It is too easy and too common to disregard the human right of freedom of choice of adults who are older, or unwell, or disabled, or who ask for support.  An advocate recently told me about a call from a resident in a health care facility who was pleading to go home.  After verifying that there was not a Court order preventing the person from making that choice, the advocate helped the person pack and book a taxi to go home.  Health care facilities are not prisons.   

But isn’t it necessary?

I was talking with an advocate recently, and I said, my views on guardianship reform are becoming more radical. He replied, “but, there are times when we use guardianship to stop abuse.”  Sadly, we do that because it is easier to take away the rights of the person who is experiencing abuse, neglect, or exploitation, than it is to limit the rights of person who is hurting the person.  

Let me offer a couple of examples to illustrate.

Fred owns and operates a corner store.  A thug walks into the store in the middle of the afternoon and demands money.  Fred says no, but the thug empties the cash drawer.  The police are called, Fred reopens the store a couple of hours later being advised to lock the cash drawer, limit cash on hand, and to try to have a second person with him when possible.  The police track down the thug, arrest and prosecute him. The thug loses his rights and freedoms. 

Barney is living with dementia and owns the house behind Fred’s store.  The same thug is helping Barney write checks and writes himself a large check on Barney’s bank account.  When Barney’s electric bill goes unpaid because of the money that was stolen, adult protective services and the police are called.  When confronted the thug claims it was a gift. Barney has difficulty describing his side of the facts and the police decline to prosecute. The police classify the money as a civil or family matter. APS argues that Barney should move to a dementia care facility or skilled nursing home, and he refuses.  It is decided that Barney is not acting in his best interest and a guardianship action is filed against him. Based on the dementia diagnosis, the judge barely looks at the folder before signing the order taking away Barney’s constitutional rights.

This system is stacked against Barney. Both Fred and Barney were robbed. One fact pattern results in punishing the perpetrator, one takes away the rights of the victim (I hate the word victim, but it fits here.) It is easier to take away Barney’ rights, than it is to take away the rights of the thug who harmed him. Why not get a restraining order against the thug? Bring in someone trustworthy to help Barney manage his finances.  Arrange in home companionship and help.  Have Barney spend afternoons with his old friend Fred next door. It is time we focus the burden of abuse on the person who commits the act of abuse.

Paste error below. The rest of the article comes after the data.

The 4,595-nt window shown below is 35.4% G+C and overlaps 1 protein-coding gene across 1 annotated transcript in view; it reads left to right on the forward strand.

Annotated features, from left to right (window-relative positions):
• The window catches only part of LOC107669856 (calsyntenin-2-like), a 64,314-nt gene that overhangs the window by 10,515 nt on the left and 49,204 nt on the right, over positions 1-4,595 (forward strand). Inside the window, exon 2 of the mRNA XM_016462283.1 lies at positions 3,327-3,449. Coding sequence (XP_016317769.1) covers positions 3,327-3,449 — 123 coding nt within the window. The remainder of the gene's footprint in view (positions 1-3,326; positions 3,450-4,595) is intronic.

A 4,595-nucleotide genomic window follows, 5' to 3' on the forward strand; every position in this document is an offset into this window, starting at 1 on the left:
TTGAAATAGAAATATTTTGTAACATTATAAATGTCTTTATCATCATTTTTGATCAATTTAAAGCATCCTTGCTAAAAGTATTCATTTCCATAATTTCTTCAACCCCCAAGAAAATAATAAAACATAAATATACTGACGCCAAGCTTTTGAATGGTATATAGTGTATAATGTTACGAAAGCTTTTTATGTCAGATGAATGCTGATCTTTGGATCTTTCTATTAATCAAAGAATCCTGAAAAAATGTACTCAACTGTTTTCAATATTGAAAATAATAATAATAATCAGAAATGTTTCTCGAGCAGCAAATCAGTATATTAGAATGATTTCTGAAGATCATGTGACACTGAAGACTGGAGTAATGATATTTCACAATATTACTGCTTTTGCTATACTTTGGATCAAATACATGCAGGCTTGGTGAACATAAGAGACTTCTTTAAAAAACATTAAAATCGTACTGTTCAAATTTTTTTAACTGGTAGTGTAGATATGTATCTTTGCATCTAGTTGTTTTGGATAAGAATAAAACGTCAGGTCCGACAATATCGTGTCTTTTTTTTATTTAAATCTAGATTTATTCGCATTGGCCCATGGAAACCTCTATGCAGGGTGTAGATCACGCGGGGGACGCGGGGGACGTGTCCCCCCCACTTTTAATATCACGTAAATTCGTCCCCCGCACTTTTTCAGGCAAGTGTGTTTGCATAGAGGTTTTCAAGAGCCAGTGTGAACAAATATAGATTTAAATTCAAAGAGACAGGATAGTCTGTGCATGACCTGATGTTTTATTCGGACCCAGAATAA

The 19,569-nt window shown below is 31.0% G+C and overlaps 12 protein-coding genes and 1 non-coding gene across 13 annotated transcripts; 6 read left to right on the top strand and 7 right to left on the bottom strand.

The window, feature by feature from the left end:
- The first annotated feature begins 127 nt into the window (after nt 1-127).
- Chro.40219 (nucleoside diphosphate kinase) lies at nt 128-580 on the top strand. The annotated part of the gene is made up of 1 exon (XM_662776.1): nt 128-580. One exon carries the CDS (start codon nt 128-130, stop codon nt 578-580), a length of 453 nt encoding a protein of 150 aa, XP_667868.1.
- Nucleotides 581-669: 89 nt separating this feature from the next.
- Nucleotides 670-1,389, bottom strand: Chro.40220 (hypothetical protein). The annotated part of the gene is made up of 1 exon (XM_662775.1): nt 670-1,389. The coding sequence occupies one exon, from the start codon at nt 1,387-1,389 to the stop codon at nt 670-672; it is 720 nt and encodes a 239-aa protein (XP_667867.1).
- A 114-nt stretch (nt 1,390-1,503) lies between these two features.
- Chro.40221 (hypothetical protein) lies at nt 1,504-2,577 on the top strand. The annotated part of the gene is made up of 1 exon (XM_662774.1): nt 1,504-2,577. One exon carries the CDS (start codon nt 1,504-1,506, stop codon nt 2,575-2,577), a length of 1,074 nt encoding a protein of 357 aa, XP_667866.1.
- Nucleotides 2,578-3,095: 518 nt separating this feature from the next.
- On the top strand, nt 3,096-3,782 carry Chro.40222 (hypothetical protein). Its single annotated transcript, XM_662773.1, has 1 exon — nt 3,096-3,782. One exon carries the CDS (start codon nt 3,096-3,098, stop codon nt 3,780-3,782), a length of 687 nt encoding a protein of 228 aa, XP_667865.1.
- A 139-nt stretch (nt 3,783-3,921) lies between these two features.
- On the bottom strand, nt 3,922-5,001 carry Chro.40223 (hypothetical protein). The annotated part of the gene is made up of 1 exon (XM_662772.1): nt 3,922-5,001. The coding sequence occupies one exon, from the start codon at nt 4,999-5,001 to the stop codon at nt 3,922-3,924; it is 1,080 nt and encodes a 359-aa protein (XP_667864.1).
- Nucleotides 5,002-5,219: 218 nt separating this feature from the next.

Reforming the system to protect the basic rights of choice, will involve a lot of changes.  We need to think outside the box.  All too often the response to proposals for change is “that won’t work, or that is not practical.”  We need to think about what else needs to be changed to protect a person, without taking away that person’s rights and freedoms.  This will require more than amending guardianship statutes, it involves rethinking what it takes to empower adults who need support.

Support Our Future Work

Support from individual donors makes our work possible. You can contribute to our future at

Additional Reading

U.S. Congress, 1987, Abuses in Guardianship of the Elderly and Infirm: A National Disgrace: Hearings Before the Subcommittee on Health and Long-Term Care of the Select Committee on Aging, 100th cong., 1st sess., 5-10, 8 (statement of Claude Pepper), .

Beyond Guardianship: Toward Alternatives That Promote Greater Self-Determination, National Council on Disability, 2018,

The material in all ABA publications is copyrighted and may be reprinted by permission only. Request reprint permission here.